A Political and Literary Forum
A sweeping new history of U.S. capitalism finds that economic gains have always been driven by the state.
Justin H. Vassallo
COVID-19 has exposed the fragility of our labor markets just as much as the fragility of our public health and welfare systems. As we take the economy out of its induced coma, we should ask what kinds of jobs we want and need.
While the government and some banks have announced mortgage moratoriums, they have not insisted that rent relief be passed on to tenants. Many renters don’t know what they will do come April 1, let alone May 1.
The battle over the bailout—set to be delivered through a once-obscure Treasury Department mechanism called the Exchange Stabilization Fund—has only just begun.
Andrew Elrod, Mark Engler
We face an economic crisis not least because the rules of corporate governance slight workers and preclude economic resiliency. We must reform them now.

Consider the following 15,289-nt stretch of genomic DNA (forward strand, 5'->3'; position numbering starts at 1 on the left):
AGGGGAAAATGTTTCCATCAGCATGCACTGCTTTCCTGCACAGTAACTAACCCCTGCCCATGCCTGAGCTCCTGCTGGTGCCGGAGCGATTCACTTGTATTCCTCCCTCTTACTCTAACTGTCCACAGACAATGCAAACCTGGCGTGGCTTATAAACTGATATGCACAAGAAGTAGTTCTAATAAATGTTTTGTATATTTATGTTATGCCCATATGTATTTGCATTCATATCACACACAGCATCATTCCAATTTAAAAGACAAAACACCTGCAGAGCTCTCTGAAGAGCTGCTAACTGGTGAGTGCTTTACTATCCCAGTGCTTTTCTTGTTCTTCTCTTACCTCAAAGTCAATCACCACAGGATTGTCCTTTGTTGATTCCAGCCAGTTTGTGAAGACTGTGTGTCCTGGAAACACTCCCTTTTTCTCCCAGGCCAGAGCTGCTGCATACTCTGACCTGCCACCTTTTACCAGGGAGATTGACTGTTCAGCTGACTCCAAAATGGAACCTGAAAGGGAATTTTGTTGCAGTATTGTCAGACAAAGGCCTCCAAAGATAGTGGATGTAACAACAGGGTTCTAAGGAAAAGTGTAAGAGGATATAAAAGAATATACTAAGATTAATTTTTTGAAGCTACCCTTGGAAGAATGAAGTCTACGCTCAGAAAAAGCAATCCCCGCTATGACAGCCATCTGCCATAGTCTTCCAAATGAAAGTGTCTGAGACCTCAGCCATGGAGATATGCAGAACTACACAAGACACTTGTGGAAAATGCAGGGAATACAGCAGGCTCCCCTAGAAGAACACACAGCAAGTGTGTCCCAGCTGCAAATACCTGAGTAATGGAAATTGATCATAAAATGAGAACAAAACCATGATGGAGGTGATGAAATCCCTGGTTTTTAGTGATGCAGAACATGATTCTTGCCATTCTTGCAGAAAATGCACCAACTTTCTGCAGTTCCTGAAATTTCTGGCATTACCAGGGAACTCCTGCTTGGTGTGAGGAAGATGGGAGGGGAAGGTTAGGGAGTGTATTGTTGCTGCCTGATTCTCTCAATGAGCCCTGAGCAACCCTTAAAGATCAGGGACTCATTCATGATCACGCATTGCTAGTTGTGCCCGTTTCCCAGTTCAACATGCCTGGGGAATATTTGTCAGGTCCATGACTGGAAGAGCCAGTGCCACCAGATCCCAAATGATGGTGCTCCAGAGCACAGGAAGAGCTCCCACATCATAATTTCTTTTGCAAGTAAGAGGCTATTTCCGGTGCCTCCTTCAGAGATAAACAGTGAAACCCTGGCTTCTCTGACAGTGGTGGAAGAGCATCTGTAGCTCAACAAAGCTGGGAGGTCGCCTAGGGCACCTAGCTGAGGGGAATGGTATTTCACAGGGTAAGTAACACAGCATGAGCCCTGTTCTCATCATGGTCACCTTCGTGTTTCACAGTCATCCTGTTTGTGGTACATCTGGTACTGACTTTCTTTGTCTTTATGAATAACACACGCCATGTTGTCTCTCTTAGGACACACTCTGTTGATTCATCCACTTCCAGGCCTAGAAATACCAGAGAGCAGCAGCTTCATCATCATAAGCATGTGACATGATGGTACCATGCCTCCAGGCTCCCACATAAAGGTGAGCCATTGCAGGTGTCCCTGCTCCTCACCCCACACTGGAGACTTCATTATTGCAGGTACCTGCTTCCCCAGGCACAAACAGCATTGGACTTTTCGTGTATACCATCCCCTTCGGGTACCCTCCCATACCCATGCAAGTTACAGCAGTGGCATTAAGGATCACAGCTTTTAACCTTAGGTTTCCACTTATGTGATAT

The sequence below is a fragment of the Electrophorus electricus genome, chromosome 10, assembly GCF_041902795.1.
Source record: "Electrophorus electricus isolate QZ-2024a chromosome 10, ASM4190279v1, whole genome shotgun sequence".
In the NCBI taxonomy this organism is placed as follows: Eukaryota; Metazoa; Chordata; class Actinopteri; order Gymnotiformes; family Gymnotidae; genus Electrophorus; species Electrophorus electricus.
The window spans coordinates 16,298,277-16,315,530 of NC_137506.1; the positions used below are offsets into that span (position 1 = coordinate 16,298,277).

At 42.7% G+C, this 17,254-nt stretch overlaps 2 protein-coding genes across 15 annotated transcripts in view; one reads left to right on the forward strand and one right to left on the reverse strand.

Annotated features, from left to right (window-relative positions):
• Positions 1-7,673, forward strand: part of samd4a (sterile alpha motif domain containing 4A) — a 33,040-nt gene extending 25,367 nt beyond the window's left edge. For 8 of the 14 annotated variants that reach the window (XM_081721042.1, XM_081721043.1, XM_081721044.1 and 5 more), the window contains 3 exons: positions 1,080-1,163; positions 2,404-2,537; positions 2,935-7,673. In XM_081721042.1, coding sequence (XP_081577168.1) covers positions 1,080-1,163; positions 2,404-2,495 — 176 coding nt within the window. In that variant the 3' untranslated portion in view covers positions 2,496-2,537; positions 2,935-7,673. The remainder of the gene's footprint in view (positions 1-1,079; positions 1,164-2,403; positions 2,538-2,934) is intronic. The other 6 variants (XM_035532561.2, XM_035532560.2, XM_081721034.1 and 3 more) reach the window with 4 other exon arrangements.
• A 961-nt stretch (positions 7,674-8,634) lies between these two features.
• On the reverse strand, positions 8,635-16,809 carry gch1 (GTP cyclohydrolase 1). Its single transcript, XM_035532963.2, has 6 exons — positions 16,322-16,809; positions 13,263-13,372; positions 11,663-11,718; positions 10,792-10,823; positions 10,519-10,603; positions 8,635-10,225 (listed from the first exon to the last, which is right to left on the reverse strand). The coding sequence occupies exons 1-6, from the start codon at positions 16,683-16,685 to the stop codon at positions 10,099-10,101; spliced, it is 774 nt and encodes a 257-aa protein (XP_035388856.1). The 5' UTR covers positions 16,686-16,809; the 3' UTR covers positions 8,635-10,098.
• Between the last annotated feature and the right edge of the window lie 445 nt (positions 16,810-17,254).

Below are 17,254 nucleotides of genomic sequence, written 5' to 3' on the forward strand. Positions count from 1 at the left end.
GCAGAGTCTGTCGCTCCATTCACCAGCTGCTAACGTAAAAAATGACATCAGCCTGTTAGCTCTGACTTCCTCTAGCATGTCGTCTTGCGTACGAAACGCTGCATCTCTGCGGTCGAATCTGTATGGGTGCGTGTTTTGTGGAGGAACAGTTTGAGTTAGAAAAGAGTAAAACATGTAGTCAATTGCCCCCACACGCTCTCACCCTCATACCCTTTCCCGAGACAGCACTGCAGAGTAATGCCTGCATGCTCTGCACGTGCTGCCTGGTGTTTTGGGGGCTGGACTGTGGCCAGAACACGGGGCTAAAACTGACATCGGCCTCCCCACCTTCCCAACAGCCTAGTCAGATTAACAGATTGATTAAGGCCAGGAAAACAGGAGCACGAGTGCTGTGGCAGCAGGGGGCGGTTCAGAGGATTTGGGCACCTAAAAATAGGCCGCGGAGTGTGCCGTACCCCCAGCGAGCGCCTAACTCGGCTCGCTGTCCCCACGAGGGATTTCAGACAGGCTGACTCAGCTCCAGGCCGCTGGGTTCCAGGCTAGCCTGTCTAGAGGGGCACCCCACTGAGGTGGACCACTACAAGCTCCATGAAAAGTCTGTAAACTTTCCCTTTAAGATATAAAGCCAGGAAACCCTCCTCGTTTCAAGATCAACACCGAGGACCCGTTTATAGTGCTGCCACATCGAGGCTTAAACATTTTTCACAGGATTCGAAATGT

Our long-term goal must go well beyond the Senate bill to build a more resilient economy.
Mike Konczal, Felicia Wong
In his sweeping new history, the economist systematically demolishes the conceit that extreme inequality is our destiny, rather than our choice.
We must act now to support families and businesses. Greatly expanding U.S. unemployment insurance is an obvious way to go—in part because the system is already up and running.
Decades of neoliberal austerity will make it harder to fight the COVID-19 pandemic. Now, more than ever, we must rebuild our social safety net and forge a New Deal for public health.
Amy Kapczynski, Gregg Gonsalves
Debt’s ubiquity is a burden, but also an opportunity.
Ben Bernanke, Timothy Geithner, and Henry Paulson still have not reckoned with the failures of neoliberal planning in the wake of the financial crisis.
The Trump administration’s sanctions against Iran and cuts to SNAP benefits are two sides of the same war that the rich are waging against the global poor.
Accountability is important. But tests that tie school funding to student performance only make things worse.
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Anna Romina Guevarra
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